Why Design Now?: Eco-Machine at the Omega Center for Sustainable Living

Cooper Hewitt, Smithsonian Design Museum
Why? The Eco-Machine is a carbon-neutral and environmentally safe wastewater-treatment system at the OCSL. In a 10,000-gallon anaerobic tank, microbes digest the sludge, and the wastewater travels to four constructed wetlands, where plants, microbes, fungi, and algae scrub the water. After passing through a final filter, the water is ready for non-potable use.

Why Design Now?: Furumai

Cooper Hewitt, Smithsonian Design Museum
Why? Water, the medium of life, has myriad manifestations. Furumai, meaning behavior or dance in Japanese, was an installation created for the Water exhibition at 21_21 Design Sight in Tokyo in 2007. The project consisted of paper plates treated selectively with an invisible water-repellent coating. As visitors interacted with the plates, beads of water danced about the surface, creating surprising visual effects. In one, drops gathered in a babys eye, while others formed abstract, three-dimensional patterns.

Why Design Now?: Get-Together

Cooper Hewitt, Smithsonian Design Museum
Why? In the United Kingdom, more than three million seniors do not see a friend, neighbor, or family member in any given week. Get-Together, a service designed by the firm Participle, combats social isolation among the elderly using a familiar technology: the telephone. A social network has emerged and flourished, with weekly group meetings and activities planned around shared interests.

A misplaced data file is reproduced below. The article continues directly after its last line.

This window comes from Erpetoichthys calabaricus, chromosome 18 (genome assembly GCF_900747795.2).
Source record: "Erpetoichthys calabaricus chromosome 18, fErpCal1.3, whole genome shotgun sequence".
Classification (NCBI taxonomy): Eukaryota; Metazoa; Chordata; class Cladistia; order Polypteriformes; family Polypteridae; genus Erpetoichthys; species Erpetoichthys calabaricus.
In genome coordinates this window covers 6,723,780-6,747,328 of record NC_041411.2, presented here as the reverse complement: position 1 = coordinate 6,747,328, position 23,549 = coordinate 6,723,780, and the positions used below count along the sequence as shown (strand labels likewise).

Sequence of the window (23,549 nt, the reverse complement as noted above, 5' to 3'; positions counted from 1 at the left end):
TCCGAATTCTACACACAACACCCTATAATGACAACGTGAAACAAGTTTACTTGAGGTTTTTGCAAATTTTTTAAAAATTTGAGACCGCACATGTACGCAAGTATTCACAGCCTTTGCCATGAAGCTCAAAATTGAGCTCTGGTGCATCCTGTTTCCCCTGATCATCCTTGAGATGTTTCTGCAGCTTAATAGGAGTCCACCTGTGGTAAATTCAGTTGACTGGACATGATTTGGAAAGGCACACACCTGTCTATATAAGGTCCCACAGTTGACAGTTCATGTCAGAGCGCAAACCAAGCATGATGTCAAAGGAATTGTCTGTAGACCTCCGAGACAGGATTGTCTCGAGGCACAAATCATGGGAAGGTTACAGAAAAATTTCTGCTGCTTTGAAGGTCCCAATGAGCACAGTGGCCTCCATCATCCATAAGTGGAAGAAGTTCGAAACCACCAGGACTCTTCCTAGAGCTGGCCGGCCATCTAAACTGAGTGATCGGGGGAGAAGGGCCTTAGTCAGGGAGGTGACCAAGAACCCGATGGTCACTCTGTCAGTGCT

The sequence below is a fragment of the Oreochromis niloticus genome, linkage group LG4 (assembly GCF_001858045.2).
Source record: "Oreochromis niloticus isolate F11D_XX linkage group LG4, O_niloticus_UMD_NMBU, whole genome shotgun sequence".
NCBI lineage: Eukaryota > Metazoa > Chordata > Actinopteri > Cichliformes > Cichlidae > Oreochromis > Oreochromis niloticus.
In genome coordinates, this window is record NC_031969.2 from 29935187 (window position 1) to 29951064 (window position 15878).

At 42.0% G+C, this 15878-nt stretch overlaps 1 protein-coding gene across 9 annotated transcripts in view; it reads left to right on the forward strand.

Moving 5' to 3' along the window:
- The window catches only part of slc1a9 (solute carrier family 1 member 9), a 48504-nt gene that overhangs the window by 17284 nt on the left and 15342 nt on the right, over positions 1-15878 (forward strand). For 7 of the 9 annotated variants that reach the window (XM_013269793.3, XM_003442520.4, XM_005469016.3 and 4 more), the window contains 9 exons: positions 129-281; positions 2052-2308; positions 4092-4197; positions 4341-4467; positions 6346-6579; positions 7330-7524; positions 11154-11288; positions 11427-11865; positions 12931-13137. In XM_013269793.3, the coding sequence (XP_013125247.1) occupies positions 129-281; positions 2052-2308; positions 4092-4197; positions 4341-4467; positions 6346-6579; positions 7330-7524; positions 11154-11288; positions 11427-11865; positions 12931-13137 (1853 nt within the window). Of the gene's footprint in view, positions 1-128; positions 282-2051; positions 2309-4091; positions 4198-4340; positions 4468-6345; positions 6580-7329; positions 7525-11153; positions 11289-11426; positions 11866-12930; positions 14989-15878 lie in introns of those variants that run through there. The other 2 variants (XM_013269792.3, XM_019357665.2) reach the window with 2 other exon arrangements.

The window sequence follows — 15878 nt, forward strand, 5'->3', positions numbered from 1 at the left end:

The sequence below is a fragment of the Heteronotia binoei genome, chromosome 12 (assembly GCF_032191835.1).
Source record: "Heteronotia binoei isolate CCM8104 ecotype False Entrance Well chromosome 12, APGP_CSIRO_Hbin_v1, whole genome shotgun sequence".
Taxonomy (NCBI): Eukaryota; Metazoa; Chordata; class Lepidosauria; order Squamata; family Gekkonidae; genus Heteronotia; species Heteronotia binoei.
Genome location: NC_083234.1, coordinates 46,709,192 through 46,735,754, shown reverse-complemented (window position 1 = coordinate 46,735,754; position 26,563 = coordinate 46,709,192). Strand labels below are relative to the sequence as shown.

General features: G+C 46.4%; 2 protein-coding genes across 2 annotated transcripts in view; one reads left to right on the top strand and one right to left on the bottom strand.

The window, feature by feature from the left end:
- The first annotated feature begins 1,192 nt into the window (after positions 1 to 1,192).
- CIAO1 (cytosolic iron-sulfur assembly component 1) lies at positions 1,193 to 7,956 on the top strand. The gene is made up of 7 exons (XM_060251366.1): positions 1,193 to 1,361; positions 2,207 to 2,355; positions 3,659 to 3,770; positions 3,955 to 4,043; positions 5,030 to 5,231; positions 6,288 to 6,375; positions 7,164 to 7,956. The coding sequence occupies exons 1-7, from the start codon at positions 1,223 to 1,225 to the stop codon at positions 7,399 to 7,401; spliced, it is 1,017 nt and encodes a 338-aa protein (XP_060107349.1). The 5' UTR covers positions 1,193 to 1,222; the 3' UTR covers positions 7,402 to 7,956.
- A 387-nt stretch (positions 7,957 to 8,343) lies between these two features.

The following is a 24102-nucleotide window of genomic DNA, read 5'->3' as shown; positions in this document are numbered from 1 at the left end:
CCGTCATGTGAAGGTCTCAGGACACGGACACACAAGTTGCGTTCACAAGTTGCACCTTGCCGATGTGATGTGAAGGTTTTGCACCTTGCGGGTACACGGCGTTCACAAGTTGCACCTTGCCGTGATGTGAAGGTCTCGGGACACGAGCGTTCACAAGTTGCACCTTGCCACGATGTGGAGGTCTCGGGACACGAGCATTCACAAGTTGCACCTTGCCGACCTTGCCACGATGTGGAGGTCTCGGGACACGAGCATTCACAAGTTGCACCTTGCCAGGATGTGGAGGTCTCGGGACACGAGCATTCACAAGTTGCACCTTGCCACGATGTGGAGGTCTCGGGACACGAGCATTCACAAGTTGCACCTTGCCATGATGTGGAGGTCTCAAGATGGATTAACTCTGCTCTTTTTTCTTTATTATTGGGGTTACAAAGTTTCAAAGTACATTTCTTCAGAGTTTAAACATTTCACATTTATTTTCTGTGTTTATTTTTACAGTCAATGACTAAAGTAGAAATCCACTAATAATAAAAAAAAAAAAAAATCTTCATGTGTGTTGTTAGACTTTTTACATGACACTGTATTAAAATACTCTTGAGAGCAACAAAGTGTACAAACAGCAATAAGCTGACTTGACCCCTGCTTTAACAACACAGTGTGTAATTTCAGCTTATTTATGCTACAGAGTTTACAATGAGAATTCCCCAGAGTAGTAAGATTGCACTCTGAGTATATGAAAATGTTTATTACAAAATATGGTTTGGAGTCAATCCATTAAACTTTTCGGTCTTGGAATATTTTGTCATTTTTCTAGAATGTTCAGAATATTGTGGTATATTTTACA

Why Design Now?: GoodWeave Label and Odegard Rugs

Cooper Hewitt, Smithsonian Design Museum
Why? GoodWeave is an ethical certification program that seeks to end illegal child labor in the rug industry. Stephanie Odegards company was the first in America to work with GoodWeave. Sales of her carpets carrying the label support educational opportunities for children in South Asia. The Navaratna rug depicts the Navaratna, or nine gemstones, whose traditional arrangement symbolizes celestial forces in Indian culture.

Why Design Now?: H20tel

Cooper Hewitt, Smithsonian Design Museum
Why? Water is the primary energy source in the H2Otel, and because of this comprehensive use of water, it is expected to be named the first carbon-neutral hotel in the Netherlands. Hydropower is one of the worlds largest sources of renewable energy, and the H2Otel benefits from the relatively low operating costs and low-tech water management solutions associated with hydropower.

Why Design Now?: Hope Solar Tower

Cooper Hewitt, Smithsonian Design Museum
Why? Solar towers capture solar energy to heat air under an expansive collector zone. Based on the principle that heat rises, this air flows towards the center of the collector through electricity-generating turbines and up and out of the tower, like a chimney. When built, the tower will be about 750 meters high and could produce enough electricity to power approximately 500 households.

Why Design Now?: IF Mode Folding Bicycle

Cooper Hewitt, Smithsonian Design Museum
Why? Most folding bicycles are heavy and difficult to collapse. Conceived as portable luggage, the IF Mode is made of lightweight materials and eliminates oily chains, complex tubes, hidden dirt traps, and much of the clutter of conventional bicycles. As mobility systems become more interconnected, portable, folding designs like this will facilitate transfers between different modes of transportation.